Labor Day Word Origins
In 1882, Peter J. McGuire, a leader of the labor union the Brotherhood of Carpenters and Joiners (joiner being "a craftsman who constructs things by joining pieces of wood" or "a worker in wood who does more ornamental work than a carpenter") proposed a day to honor laborers. Laborers were considered a new class that worked in the factories and plants created by the Industrial Revolution. Labor Day became a national holiday on which workers in the 1890s and early 20th century used to call attention to their grievances. There were often parades, political speeches, fireworks, and a picnic. Today, Labor Day, celebrated on the first Monday in September (as of 1894, by law), simply honors anyone who works. The date has no traditional or historic significance but was picked because it filled a gap in the schedule of legal holidays. Canada also celebrates Labor Day on the first Monday in September; many other countries observe this on May 1. The word labor comes from Latin laborem, "distress, toil trouble; drudgery, labor," and first referred to work that was compulsory or painful. The meaning changed with the advent of the Industrial Revolution. The first labor unions or trade unions came with the Industrial Revolution in Great Britain in the 18th century.
Employ comes from a French word employer, which first meant "to apply or make something for a specific purpose." The French word traces back to Latin implicare, "to involve or engage." By the late 16th century, the sense of "to use the services of a person in a business or professional capacity" was recorded. The word employer was coined by Shakespeare (c 1599) and he also used employ and employment. Employee was first recorded in 1850 according to the Oxford English Dictionary, though previously it was spelled employé and was used by 1834 for "one who is employed." The word payroll is a combination of pay and roll as in "list," i.e. "a list of employees to be paid."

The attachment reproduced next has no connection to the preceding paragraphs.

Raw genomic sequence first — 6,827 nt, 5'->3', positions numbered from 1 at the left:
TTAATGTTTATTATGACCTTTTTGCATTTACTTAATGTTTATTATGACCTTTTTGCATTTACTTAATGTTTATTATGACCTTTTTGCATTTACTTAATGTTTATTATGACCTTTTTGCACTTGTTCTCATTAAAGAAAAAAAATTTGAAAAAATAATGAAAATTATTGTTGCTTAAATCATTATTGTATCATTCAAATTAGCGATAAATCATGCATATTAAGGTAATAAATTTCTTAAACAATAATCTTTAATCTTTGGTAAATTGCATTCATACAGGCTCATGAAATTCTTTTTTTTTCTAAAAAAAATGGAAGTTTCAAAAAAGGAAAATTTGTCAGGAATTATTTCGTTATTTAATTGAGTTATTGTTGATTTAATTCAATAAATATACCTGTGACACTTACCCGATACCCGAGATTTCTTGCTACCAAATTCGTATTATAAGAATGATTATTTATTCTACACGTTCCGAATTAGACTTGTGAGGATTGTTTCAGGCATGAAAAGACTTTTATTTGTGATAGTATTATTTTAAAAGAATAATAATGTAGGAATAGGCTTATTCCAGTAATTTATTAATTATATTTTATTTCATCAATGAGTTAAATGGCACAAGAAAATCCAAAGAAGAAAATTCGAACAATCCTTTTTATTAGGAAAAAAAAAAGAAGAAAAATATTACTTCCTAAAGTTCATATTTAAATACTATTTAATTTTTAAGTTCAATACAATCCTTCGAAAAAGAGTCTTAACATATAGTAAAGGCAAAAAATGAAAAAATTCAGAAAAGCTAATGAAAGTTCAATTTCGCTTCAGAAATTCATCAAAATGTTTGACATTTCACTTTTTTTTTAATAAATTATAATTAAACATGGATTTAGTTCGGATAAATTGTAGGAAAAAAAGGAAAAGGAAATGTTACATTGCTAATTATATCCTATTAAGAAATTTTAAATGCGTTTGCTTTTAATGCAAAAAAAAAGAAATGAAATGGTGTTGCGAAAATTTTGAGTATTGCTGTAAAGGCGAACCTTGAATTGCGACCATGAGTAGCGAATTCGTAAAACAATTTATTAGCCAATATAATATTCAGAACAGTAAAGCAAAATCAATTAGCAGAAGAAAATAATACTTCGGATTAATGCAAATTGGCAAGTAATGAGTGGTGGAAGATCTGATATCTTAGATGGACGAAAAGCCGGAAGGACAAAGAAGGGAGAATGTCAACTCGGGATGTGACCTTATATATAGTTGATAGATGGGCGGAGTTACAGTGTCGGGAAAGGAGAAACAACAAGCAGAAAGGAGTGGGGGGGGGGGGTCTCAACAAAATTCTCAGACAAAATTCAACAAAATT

A factory was originally a place where traders did their business in another country. The word is based on Latin factorium "an oil press" (for olive oil). As a place for manufacture of goods, the word was first recorded in 1618. According to Wikipedia, the world's first factory was the Venice Arsenal (1104) in Italy, where ships were mass-produced on assembly lines using manufactured parts.